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Old 04-09-2012, 11:56 PM
Dannyringo Dannyringo is offline
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Originally Posted by oldbogie
This has been coming for a long time, it is the reason that the OEMs started switching to roller cams in the mid 1980's and finished up by 1996.

For many years an under the radar agreement left conventional levels of ZDDP in the 15-40, 20-40 and 20-50 weight oils especially those marked for Diesel engines. But now 25 years after the start of roller tappet conversions, that's changing.

Actually modern F/T cams and tappets are being treated to various surface hardening efforts and really aren't suffering failure rates any worse that pre roller history. GM and other engines that didn't use a thrust plate to retain the cam's fore and aft movements clearly suffer worse than engines that positively prevented movements. GM was repeatably sued for cam wear issues clear back to the 1960's and 70's so this isn't anything new. I started using a thrust button in regular flat tappet builds 35-40 years ago and the lobe/lifter failure rate went to zero.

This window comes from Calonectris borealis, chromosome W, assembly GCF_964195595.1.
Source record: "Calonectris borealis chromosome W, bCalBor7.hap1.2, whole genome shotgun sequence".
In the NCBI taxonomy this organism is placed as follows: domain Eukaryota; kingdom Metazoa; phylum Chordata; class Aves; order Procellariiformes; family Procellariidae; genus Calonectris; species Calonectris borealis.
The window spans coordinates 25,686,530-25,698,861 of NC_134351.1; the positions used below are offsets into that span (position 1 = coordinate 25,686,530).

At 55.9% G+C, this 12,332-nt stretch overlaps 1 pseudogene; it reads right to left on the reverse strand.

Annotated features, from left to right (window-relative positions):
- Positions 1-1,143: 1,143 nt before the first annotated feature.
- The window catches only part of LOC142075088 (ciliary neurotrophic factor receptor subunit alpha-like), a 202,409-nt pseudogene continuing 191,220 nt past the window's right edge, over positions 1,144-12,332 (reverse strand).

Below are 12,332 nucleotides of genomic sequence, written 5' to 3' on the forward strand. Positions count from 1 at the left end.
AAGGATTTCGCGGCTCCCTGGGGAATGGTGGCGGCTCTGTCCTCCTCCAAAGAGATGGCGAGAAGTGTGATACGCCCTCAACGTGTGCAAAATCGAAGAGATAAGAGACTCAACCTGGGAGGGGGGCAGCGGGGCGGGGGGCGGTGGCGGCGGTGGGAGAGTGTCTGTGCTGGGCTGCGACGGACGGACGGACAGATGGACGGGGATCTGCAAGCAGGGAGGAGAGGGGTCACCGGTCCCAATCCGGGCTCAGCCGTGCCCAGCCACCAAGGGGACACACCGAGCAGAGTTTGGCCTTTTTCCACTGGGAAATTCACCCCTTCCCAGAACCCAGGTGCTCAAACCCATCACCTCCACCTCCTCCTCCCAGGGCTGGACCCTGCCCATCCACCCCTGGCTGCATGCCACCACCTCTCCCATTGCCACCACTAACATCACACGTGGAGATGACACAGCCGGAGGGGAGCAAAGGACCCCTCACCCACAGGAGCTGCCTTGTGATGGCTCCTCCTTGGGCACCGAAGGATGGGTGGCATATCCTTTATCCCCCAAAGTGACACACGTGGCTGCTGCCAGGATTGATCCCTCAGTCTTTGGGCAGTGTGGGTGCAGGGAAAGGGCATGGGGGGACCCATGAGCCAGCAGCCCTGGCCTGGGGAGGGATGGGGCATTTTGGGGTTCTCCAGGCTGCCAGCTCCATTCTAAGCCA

From a spring stand point you're somewhat damned if you don't go to a stiffer spring and damned if you do. A soft spring lets the valve train bounce either from spring harmonics or slight over revving which bangs the lifter into the lobe. A stiff spring stops this but places a higher load on the lobe to lifter interface all the time. I think a 100 pound spring with the valve closed isn't enough. For a mild cam I like to see something more like 120-130 with a damper. Even for a mild engine I like to see a spring with a flat wound damper as this soaks up any random harmonics in the spring without having to use excessive spring pressure to shove these events above the usual rev range. You just have to crowd the advantages on your side when doing a build.

Obviously converting a non roller block to a roller is a time consuming and expensive undertaking. But with the availability of roller blocks with roller cams or of blocks that are machined for roller cams though may use a flat tappet (like GM trucks from 1985 to 1995) that include the machined provisions for a roller cam, there really isn't any excuse to fight the flat tappet wars unless you're building a class race engine that dictates a flat tappet by rule.

Hi Bogie:
The springs are Comp Cams 981 springs and they are 1.250S = 110# @ 1.700 / .520 max with 370#spring rate...And they do have a damper...
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